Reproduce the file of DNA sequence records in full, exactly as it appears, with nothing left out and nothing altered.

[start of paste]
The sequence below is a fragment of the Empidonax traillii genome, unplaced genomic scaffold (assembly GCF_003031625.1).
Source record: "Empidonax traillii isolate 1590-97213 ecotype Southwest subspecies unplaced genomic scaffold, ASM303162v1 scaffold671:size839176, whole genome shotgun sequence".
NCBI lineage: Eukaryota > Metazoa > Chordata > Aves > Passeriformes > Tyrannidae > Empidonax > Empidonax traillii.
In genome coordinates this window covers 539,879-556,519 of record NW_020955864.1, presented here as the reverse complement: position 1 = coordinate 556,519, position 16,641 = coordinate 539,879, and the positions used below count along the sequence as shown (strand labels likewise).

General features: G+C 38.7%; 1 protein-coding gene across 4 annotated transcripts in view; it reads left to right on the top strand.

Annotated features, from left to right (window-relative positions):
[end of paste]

The sequence below is a fragment of the Empidonax traillii genome, unplaced genomic scaffold (assembly GCF_003031625.1).
Source record: "Empidonax traillii isolate 1590-97213 ecotype Southwest subspecies unplaced genomic scaffold, ASM303162v1 scaffold671:size839176, whole genome shotgun sequence".
NCBI lineage: Eukaryota > Metazoa > Chordata > Aves > Passeriformes > Tyrannidae > Empidonax > Empidonax traillii.
In genome coordinates this window covers 539,879-556,519 of record NW_020955864.1, presented here as the reverse complement: position 1 = coordinate 556,519, position 16,641 = coordinate 539,879, and the positions used below count along the sequence as shown (strand labels likewise).

General features: G+C 38.7%; 1 protein-coding gene across 4 annotated transcripts in view; it reads left to right on the top strand.

Annotated features, from left to right (window-relative positions):